The Pentacon Six System
by TRA

What image do I get when I use a Pentacon Six lens
on my 35mm camera
or on my digital camera?


It can be difficult to understand in advance what the effect is going to be when a Pentacon Six lens is used on a 35mm camera, or even on a digital camera with a sensor that is smaller than the "full frame" 35mm size.  Here is a typical question, received in March 2016 from a visitor to this website:

Q: Hello
 
Thanks for providing this great resource with your website! I have recently bought two Zeiss lenses with a Pentacon Six mount: a Flektogon 50mm/f4 and a Biometar 80mm/f2.8 (both as "zebra" versions) and mounted them via a "lensless", plain "mechanical" adapter to my Nikon D810. What a joy to use them!

What I did not understand from the information on your website: what exactly is the equivalent focal length when mounted on a full frame camera?  I had the impression from your list on
http://www.pentaconsix.com/35mmequiv.htm that they would have a different angle of view, when mounted on a 35mm camera.  Optically, I do not get a wider or narrower angle of view - the Flektogon 50mm for example shows the exakt same field of view as my normal 50mm Nikon lens. Where is my error of thinking?

Furthermore, Id like to ask: the lens's calculation is done to properly fill the medium format. Mounting it on a full frame camera - will it produce better results (better corner sharpness, less vignetting), because only the central part of the lenses "projection" is used by the sensor?

Thanks for your help
 
Kind regards
J

Here is the reply that I sent him.  I have added titles for the purpose of this web page.

A:
Hello J

Thank you for your e-mail.

Angle of view and how much of the scene is covered

The purpose of my page of 35mm and medium format equivalent focal lengths is to help people who are familiar with what they see through a given lens on a 35mm camera to find out what lens they will need in order to see (approximately) the same amount of the scene before them on a medium format camera such as the Pentacon Six.

As you have discovered, a lens with a focal length of 50mm still has the same focal length, regardless what camera it is mounted on: its optical characteristics obviously don't change.

The only thing that changes is the amount of the scene before it that is included on the film (or sensor). So to see on a 35mm camera the same the amount of the scene that Flektogon records on the 66 frame, you would need a lens with a focal length of a little under 28mm on the 35mm camera.  However, if you mount the 50mm Pentacon Six Flektogon on the 35mm camera, it is still a 50mm lens, so it will show the same amount of the scene as a 50mm lens that had been designed for the 35mm camera in the first place. In fact, it has the inconvenience of being larger and heavier than a 50mm lens that had been designed to cover only the 2436mm 35mm "full frame" format.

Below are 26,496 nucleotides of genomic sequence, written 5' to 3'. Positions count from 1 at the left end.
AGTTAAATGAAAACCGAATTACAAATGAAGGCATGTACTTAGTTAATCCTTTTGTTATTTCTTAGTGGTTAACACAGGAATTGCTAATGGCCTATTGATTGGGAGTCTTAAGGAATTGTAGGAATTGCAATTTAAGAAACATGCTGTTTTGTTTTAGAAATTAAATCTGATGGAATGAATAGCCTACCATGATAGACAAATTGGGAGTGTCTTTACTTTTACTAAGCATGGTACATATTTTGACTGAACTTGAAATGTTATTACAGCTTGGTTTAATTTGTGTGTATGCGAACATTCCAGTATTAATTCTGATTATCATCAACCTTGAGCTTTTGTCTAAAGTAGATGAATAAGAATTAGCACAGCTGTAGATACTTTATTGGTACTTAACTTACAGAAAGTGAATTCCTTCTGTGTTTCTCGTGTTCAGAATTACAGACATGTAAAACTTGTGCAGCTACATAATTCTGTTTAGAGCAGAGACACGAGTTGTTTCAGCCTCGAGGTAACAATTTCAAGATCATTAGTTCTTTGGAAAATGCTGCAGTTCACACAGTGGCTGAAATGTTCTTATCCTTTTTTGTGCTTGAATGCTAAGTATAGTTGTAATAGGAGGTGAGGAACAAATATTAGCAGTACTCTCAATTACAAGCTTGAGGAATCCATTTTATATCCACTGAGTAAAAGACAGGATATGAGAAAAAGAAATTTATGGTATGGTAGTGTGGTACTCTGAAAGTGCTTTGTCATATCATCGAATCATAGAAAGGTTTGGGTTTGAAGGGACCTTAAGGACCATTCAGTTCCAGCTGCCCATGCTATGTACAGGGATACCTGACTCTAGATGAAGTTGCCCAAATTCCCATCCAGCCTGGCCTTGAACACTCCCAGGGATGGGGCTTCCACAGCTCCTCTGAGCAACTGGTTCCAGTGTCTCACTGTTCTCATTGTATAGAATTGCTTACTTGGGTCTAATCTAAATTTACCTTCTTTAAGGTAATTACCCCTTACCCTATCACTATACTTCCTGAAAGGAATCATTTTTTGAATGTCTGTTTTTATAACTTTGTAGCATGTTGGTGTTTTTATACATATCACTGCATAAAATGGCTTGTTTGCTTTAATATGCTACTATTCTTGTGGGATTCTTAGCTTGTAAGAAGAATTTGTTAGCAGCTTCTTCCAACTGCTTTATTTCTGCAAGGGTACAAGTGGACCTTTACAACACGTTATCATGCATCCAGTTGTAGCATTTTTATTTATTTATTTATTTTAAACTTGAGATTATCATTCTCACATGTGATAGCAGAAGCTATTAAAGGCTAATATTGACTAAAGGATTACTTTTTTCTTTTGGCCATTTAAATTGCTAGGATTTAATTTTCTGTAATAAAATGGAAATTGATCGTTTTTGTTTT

In summary, the focal length doesn't change, only the amount of the scene that is in front of it that is reproduced on the film, which is determined by the size of the film:
smaller film area = smaller amount of original scene reproduced.
So when the 50mm Flektogon is used on a 35mm-format camera, the image on the film (or sensor) will the same same size and coverage as an image shot with a 50mm lens that had been designed for the 35mm camera.

The question is a different one:
If I know what the 50mm Flektogon shows me on my Pentacon Six,
what lens do I need on my 35mm camera, in order to see the same amount of the scene?
Answer: a lens slightly wider than 28mm focal length
(as indicated on the chart referred to in the link above).

Or
we could ask a question in the opposite direction:
I have a 28mm lens on my 35mm (full-frame) camera.
What lens would give the same amount of the scene on my Pentacon Six?
Answer: a 50mm lens such as the Flektogon.

Image quality

Now to your other question, which concerns the resolution of the image.  With all lenses, resolution reduces as one moves further away from the centre of the image.  In fact, all lenses project an image that is, in absolute terms, larger than the required format. However, resolution and brightness both reduce as one gets further away from the centre of the image, so they are designed to give adequate resolution and (supposedly) no obvious reduction of brightness (called "vignetting") within the intended image area.

So the Flektogon should give a sharper and more evenly-illuminated image on a 35mm camera than a 50mm lens designed for a 35mm camera.  Of course, this all depends on the quality of the lens designed for the 35mm camera.

You should of course get NO VIGNETTING AT ALL when using the 50mm Flektogon on a 35mm camera, so it will be better than many 50mm lenses that are designed for 35mm cameras (where there often is visible vignetting).

As regards resolution, as images shot with a medium format camera need to be enlarged a lot less than images shot with a 35mm camera, some very expensive lenses designed for a 35mm camera may well in theory have a higher resolution than the 50mm Flektogon, although I don't have any figures for this.  However, because of the greater degree of enlargement of the image recorded on the film that is required with a 35mm camera, the resolution of the resultant image even if shot with a super-high-resolution lens on that 35mm camera will not be higher than the resolution of an equivalent image that was shot with the Flektogon on a Pentacon Six.